Editor’s Note:On Feb. 25, Cardinal Thomas Collins, Archbishop of Toronto, released a statement on the introduction of Bill C-7:An Act to amend the Criminal Code (medical assistance in dying). The Interim reprints the statement in full.
The federal government has introduced new legislation expanding the eligibility criteria for euthanasia. The inaccurate term, medical assistance in dying (MAiD), is currently used to describe what this law would allow, but this process is more accurately called euthanasia or assisted suicide. Pain medication and other resources and procedures can be used effectively to medically assist people who are dying, but that is not what MAiD means. It means giving a lethal injection to people who are not dying, so that they will die.
Those who oppose euthanasia expressed concern in 2016, when it was first legalized, that once the state legally provided death for some, it would only be a matter of time before the criteria for that would be expanded. This was dismissed as a slippery slope argument; we were told that “safeguards” would protect the most vulnerable. Now, less than four years later, we are far down the slope, and the criteria for euthanasia have been radically expanded.
There is no longer a requirement that the person receiving euthanasia be terminally ill. Under this legislation, any serious incurable illness, disease, or disability would render one eligible for euthanasia. Additionally, without any further study or direction from the courts, the new legislation would legalize euthanasia where consent is obtained by an advance directive. This is a new chapter of death on demand. Canada has cast aside restrictions at a far quicker pace than any other jurisdiction in the world that has legalized euthanasia.
As our legislators and country consider the legislation presented this week in Parliament, we should be mindful of the following:
- In 2016, the government indicated that before any new legislation would be introduced, there would be a thorough five-year review of the impact of euthanasia in Canada – no such review has taken place. Yet the government moves forward without such critical analysis, even though it is reported that since 2016 at least 13,000 people have died from lethal injection.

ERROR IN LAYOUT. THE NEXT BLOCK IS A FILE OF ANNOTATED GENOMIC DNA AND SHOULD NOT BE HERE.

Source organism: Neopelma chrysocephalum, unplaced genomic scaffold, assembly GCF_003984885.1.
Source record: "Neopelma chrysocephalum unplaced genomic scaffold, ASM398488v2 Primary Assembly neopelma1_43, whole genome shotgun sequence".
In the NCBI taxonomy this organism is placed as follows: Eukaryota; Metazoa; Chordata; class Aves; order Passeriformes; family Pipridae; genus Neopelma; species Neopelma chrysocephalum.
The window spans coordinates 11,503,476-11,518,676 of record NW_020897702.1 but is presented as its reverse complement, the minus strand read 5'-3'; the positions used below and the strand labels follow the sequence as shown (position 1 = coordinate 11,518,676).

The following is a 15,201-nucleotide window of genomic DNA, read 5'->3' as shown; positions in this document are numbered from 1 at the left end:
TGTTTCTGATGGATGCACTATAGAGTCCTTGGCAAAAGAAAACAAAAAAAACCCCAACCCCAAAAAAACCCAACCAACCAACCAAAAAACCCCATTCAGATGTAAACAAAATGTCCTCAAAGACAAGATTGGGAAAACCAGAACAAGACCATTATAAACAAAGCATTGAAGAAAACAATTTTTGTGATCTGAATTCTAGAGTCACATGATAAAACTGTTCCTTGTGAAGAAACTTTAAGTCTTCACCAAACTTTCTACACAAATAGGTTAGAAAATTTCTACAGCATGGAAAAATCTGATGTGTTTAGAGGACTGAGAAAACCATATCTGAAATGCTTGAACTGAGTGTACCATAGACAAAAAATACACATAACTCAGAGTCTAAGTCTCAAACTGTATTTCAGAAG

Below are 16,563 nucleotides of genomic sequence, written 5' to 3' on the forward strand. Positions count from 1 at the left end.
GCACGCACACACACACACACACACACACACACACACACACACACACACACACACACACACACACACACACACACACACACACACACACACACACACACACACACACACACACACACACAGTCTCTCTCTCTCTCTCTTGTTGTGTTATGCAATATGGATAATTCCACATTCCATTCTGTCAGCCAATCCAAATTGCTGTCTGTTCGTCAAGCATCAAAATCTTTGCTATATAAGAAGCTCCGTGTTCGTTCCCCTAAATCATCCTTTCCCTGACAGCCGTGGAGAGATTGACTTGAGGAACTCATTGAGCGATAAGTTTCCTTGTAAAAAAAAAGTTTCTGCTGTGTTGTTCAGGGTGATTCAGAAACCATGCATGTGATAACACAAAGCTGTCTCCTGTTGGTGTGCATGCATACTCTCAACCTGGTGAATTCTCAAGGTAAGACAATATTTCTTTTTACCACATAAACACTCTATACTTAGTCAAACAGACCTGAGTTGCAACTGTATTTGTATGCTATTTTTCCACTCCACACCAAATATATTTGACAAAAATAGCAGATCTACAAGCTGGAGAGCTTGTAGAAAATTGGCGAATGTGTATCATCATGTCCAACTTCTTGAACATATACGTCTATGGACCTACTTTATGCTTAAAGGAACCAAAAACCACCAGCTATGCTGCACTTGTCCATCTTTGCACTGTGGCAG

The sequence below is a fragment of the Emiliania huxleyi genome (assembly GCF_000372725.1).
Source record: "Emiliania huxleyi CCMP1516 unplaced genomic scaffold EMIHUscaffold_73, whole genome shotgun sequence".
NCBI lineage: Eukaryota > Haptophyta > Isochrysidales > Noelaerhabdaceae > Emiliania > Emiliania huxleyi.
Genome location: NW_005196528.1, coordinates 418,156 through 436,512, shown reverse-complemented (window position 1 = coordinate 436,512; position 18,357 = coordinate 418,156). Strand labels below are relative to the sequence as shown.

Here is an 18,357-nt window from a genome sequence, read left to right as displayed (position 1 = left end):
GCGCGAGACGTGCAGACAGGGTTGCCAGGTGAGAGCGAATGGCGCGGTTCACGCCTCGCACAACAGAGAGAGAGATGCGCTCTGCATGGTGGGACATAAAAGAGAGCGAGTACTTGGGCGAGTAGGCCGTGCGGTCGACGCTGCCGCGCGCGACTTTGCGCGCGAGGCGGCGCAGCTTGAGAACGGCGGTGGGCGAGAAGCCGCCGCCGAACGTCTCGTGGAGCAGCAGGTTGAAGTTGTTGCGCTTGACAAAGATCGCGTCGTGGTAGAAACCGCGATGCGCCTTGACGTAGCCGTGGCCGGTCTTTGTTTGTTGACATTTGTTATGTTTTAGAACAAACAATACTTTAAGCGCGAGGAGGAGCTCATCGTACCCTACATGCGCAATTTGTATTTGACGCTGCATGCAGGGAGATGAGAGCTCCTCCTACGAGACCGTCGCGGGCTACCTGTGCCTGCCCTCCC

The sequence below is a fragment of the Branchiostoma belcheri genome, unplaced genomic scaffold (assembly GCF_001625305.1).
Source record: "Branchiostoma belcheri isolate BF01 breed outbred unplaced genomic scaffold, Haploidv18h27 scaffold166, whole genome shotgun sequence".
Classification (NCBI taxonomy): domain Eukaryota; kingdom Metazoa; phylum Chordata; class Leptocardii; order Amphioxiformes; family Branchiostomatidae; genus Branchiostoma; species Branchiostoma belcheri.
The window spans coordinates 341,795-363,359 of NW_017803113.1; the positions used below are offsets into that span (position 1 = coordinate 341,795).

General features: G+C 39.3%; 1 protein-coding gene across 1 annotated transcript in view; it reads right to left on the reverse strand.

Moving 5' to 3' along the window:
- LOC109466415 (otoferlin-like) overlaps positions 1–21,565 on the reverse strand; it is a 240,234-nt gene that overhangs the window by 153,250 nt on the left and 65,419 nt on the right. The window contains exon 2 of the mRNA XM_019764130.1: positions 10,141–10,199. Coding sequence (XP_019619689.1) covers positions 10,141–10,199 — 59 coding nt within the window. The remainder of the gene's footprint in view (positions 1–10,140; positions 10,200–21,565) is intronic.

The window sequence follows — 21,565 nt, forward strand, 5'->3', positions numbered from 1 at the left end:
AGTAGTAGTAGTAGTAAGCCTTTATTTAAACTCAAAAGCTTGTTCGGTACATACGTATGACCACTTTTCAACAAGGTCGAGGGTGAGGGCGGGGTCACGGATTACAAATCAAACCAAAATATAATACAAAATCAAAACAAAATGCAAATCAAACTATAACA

- Where is the political will to push forward on palliative care for all Canadians? Only 30 per cent of Canadians have access to quality palliative care even though we know that pain and loneliness are among the biggest fears of those who are suffering. Palliative care can address these issues. If all Canadians had access to quality palliative care, fewer would seek lethal injection. Instead of developing an overall culture of care, we are rushing towards death on demand. The same doctors who are trying to care for their patients will now be called on to endorse euthanasia for them.
- Under the proposed legislation, disabled Canadians with no terminal illness will now be eligible for lethal injection. People with disabilities already face substantial challenges relating to employment, housing, appropriate medical care and support. Their lives matter. They should never be seen as a burden to our society. We should be alarmed that those who have struggled for decades to be treated with equality may well be pressured, whether from family, friends or even their own health care professionals, to “ease their burden” and end their lives. These people need assisted living, not assisted death.
I invite all Canadians concerned about this legislation to contact their Member of Parliament to voice their concerns. We should also take time to be truly present to those who may feel that they are on the margins in our community. Those who feel that their life no longer has value must be assured by all of us that this is absolutely not the case – there is dignity within each human life, not just when we are young, healthy and able, but even more so, when we are fragile and vulnerable.
It is up to every Canadian to foster a culture of care and love for one another. The answer is not assisted death in its many forms; it is accompanying our family, our friends and even strangers to assist them in life, recognizing the inherent dignity of every person.